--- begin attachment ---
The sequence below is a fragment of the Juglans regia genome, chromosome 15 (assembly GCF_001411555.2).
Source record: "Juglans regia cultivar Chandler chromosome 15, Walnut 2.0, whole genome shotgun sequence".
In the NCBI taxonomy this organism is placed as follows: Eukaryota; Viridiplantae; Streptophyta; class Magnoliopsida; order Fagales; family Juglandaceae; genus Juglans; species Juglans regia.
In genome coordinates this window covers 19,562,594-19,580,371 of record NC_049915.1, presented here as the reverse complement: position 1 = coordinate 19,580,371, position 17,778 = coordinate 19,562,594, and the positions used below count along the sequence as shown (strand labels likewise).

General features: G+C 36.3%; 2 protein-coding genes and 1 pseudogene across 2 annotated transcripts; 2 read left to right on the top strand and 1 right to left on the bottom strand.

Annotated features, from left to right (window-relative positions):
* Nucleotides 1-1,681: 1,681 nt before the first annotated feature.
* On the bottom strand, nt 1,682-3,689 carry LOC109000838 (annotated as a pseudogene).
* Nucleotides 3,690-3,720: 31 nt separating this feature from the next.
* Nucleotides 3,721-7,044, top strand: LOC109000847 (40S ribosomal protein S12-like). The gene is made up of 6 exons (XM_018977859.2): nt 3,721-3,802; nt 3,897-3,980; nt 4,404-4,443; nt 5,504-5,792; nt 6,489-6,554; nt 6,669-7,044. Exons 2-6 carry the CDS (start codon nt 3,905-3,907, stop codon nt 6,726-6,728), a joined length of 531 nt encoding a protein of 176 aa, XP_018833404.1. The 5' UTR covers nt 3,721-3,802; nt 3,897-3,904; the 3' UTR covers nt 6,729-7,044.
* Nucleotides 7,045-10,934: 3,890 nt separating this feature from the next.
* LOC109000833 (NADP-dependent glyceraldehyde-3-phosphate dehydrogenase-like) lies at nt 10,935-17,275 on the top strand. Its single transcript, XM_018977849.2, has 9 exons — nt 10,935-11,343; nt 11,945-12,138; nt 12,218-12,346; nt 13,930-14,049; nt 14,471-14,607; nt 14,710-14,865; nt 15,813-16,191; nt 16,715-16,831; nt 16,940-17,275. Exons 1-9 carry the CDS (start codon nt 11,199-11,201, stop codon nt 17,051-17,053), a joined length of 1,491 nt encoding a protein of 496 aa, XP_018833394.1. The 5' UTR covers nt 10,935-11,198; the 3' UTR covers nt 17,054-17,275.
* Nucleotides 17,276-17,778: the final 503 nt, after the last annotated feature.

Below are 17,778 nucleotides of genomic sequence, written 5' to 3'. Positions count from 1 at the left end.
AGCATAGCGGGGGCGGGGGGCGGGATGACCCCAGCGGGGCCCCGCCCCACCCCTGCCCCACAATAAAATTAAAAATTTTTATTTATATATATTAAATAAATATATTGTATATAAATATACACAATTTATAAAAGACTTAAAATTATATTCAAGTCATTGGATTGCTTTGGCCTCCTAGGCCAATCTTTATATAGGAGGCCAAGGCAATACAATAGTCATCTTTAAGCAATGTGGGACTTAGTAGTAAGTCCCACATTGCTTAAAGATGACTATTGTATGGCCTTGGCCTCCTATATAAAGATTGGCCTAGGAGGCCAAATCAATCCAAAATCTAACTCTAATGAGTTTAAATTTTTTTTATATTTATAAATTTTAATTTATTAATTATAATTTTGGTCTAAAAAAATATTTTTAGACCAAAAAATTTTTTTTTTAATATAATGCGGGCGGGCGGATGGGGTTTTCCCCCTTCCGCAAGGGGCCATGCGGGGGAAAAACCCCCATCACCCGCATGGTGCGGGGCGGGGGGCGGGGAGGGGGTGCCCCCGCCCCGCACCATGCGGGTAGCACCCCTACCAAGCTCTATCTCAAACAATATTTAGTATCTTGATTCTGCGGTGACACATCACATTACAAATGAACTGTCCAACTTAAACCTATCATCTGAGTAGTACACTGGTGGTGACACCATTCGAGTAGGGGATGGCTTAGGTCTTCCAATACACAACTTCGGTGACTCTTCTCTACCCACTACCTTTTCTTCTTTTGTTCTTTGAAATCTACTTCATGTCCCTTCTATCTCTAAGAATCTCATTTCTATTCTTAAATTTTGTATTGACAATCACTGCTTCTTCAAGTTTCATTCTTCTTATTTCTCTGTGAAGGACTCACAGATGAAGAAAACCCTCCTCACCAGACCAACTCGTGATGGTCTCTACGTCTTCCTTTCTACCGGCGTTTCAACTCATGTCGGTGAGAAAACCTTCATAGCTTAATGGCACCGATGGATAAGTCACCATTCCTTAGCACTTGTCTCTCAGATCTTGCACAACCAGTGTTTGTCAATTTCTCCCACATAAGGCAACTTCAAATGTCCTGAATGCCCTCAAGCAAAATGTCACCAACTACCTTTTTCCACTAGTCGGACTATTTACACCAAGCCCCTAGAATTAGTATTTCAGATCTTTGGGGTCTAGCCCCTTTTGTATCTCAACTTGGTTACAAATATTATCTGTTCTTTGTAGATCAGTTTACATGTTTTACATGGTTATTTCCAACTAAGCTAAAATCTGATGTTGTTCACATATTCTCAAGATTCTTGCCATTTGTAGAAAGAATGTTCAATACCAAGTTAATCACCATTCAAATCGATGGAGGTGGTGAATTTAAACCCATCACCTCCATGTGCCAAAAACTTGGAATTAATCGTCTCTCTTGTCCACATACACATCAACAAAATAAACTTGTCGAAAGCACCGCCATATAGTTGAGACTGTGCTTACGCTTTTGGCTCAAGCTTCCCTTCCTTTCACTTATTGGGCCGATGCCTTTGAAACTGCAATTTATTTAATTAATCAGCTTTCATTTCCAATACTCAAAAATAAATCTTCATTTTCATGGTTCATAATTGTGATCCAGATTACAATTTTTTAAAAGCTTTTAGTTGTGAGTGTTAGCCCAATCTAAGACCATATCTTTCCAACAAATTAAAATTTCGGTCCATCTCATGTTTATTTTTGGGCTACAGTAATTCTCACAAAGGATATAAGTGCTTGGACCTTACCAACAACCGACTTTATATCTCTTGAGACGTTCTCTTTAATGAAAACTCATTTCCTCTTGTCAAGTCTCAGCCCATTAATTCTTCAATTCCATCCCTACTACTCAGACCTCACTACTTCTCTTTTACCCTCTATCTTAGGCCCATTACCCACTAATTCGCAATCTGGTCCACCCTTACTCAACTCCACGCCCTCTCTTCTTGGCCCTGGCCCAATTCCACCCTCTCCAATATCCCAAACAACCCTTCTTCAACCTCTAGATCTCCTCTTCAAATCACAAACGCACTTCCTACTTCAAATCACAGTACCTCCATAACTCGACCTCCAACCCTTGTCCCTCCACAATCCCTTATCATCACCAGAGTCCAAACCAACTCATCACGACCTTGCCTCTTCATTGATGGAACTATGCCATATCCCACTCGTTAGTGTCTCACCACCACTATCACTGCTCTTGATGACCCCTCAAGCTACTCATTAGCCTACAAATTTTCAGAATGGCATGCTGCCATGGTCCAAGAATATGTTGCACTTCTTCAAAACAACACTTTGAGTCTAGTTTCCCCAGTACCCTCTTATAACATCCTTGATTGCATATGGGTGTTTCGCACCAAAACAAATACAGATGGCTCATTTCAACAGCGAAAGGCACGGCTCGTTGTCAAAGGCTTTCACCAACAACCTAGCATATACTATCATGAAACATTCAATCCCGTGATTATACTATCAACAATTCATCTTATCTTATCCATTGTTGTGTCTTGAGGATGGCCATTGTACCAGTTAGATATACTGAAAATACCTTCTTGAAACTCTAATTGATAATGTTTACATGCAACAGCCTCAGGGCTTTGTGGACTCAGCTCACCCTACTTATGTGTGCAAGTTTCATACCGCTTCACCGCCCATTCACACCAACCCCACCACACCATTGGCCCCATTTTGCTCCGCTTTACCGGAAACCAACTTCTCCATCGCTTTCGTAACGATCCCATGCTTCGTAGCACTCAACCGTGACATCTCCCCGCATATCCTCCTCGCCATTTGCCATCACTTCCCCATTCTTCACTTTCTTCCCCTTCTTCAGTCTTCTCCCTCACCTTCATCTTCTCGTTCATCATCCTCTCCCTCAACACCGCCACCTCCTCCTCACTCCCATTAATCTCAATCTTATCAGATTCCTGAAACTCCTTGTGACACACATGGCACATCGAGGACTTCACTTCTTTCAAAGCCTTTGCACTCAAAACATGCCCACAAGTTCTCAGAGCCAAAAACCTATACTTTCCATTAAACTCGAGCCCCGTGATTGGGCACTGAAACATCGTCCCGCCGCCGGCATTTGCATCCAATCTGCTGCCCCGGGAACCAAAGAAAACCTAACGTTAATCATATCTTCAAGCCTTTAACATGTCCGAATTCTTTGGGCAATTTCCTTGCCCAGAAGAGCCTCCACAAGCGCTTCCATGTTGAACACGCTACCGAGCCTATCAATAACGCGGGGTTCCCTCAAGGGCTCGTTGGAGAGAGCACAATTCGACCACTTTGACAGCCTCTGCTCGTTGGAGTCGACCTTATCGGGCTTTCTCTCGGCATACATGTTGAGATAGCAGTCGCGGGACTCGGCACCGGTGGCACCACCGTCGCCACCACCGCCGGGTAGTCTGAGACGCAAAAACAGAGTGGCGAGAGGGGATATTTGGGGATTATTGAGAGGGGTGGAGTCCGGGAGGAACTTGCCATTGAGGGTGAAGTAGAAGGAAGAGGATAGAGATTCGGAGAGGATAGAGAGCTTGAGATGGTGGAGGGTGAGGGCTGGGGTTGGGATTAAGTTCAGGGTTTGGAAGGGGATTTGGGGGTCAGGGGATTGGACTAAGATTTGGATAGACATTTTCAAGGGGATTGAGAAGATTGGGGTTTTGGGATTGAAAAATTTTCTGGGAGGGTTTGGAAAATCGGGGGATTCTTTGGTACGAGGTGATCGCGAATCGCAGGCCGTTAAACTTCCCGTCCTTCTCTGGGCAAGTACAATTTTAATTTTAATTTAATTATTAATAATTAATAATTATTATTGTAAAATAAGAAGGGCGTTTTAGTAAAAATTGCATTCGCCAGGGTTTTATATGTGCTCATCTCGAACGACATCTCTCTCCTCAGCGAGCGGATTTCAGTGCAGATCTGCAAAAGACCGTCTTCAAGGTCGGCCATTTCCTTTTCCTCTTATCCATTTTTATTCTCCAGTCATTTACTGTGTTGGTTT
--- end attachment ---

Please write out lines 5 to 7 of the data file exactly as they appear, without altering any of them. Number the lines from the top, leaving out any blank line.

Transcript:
General features: G+C 36.3%; 2 protein-coding genes and 1 pseudogene across 2 annotated transcripts; 2 read left to right on the top strand and 1 right to left on the bottom strand.

Annotated features, from left to right (window-relative positions):
* Nucleotides 1-1,681: 1,681 nt before the first annotated feature.